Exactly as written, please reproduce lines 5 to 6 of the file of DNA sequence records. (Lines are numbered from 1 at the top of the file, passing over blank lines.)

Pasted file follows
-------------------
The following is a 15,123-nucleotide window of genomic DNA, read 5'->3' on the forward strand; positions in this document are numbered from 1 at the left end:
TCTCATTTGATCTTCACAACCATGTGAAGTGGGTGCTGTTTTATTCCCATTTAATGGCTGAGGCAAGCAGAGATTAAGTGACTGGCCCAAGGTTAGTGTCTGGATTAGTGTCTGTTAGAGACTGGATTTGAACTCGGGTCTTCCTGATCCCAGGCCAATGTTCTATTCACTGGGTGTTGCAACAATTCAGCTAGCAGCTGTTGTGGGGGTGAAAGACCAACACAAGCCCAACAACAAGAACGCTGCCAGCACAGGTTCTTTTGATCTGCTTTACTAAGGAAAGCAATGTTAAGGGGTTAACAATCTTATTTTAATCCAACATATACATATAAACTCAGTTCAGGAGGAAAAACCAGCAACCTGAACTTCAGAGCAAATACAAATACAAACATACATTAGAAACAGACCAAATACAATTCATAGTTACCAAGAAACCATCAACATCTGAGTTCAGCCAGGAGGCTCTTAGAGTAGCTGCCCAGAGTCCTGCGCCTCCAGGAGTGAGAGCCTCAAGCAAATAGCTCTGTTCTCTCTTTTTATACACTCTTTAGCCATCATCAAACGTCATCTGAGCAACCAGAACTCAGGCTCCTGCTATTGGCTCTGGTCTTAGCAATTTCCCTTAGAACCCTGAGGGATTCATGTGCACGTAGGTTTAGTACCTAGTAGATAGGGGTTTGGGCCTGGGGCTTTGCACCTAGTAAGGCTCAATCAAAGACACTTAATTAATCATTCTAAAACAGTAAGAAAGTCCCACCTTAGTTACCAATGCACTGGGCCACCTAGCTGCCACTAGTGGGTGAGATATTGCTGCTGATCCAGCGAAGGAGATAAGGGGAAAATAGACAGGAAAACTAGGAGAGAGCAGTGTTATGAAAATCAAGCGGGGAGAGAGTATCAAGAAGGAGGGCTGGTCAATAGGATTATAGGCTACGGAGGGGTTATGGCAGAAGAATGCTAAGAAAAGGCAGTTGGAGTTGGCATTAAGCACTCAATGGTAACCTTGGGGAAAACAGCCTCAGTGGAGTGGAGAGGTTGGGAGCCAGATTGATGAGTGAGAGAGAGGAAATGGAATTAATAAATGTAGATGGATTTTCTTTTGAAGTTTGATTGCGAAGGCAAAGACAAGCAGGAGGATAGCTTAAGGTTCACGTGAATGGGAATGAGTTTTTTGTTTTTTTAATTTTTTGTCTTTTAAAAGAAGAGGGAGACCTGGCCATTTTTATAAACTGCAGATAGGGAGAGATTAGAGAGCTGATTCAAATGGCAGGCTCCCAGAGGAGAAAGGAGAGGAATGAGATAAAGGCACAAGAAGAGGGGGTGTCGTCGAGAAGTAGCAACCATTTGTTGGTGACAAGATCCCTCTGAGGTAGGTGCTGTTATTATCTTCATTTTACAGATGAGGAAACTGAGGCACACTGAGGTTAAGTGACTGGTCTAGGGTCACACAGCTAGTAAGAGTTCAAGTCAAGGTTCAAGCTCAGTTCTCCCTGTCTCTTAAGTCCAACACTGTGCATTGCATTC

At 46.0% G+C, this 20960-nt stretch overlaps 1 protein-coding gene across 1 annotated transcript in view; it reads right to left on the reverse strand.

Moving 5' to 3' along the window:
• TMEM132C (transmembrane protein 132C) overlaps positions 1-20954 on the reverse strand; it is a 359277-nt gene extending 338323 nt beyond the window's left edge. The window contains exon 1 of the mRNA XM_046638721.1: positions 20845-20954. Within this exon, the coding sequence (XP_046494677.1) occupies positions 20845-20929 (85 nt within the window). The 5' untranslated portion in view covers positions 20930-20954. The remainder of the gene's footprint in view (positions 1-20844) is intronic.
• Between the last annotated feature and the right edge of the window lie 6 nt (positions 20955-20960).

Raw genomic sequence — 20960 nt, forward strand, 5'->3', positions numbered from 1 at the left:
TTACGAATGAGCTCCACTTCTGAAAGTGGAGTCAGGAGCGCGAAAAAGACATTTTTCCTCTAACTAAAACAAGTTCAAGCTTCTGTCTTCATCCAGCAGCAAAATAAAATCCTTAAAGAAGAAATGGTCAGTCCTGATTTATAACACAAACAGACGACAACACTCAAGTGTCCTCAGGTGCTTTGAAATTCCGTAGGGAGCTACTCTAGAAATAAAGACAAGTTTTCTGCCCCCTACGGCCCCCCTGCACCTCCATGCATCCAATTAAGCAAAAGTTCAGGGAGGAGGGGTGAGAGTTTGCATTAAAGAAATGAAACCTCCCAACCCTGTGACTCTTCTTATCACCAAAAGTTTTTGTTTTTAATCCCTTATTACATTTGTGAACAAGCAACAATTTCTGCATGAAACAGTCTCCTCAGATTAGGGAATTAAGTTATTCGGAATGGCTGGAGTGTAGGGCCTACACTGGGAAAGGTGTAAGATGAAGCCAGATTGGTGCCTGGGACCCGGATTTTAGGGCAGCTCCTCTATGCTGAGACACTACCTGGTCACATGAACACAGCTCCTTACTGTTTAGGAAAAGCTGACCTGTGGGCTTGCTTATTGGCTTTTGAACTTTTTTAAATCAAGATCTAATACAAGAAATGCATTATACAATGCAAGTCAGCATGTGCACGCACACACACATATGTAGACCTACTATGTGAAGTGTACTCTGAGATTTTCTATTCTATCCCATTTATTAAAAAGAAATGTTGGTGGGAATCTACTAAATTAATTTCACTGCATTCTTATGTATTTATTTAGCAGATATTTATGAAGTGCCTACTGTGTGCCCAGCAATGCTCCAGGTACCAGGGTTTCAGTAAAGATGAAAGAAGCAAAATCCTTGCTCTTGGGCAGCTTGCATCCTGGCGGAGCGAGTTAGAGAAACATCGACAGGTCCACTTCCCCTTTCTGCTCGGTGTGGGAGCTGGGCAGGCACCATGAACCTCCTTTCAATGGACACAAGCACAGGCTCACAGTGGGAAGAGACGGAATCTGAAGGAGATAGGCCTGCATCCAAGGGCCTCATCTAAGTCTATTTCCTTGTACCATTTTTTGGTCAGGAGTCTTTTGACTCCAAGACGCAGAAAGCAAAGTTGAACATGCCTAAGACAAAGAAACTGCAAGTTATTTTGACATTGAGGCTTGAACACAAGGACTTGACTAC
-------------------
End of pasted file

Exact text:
• TMEM132C (transmembrane protein 132C) overlaps positions 1-20954 on the reverse strand; it is a 359277-nt gene extending 338323 nt beyond the window's left edge. The window contains exon 1 of the mRNA XM_046638721.1: positions 20845-20954. Within this exon, the coding sequence (XP_046494677.1) occupies positions 20845-20929 (85 nt within the window). The 5' untranslated portion in view covers positions 20930-20954. The remainder of the gene's footprint in view (positions 1-20844) is intronic.
• Between the last annotated feature and the right edge of the window lie 6 nt (positions 20955-20960).